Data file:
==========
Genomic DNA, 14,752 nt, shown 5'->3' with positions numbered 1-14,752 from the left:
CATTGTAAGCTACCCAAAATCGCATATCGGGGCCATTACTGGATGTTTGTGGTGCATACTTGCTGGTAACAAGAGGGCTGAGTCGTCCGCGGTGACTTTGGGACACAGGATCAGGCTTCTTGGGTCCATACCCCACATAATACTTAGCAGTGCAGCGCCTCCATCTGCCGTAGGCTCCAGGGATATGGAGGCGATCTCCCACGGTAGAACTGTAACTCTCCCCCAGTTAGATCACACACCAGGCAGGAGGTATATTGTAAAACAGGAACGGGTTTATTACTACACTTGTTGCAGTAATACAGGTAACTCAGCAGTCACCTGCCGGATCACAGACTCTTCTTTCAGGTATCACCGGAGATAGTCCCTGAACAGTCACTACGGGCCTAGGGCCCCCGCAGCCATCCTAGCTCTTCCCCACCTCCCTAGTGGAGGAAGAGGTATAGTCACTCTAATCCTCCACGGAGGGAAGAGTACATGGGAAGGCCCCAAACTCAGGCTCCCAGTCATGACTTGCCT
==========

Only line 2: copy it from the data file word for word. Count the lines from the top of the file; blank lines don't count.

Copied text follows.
CATTGTAAGCTACCCAAAATCGCATATCGGGGCCATTACTGGATGTTTGTGGTGCATACTTGCTGGTAACAAGAGGGCTGAGTCGTCCGCGGTGACTTTGGGACACAGGATCAGGCTTCTTGGGTCCATACCCCACATAATACTTAGCAGTGCAGCGCCTCCATCTGCCGTAGGCTCCAGGGATATGGAGGCGATCTCCCACGGTAGAACTGTAACTCTCCCCCAGTTAGATCACACACCAGGCAGGAGGTATATTGTAAAACAGGAACGGGTTTATTACTACACTTGTTGCAGTAATACAGGTAACTCAGCAGTCACCTGCCGGATCACAGACTCTTCTTTCAGGTATCACCGGAGATAGTCCCTGAACAGTCACTACGGGCCTAGGGCCCCCGCAGCCATCCTAGCTCTTCCCCACCTCCCTAGTGGAGGAAGAGGTATAGTCACTCTAATCCTCCACGGAGGGAAGAGTACATGGGAAGGCCCCAAACTCAGGCTCCCAGTCATGACTTGCCT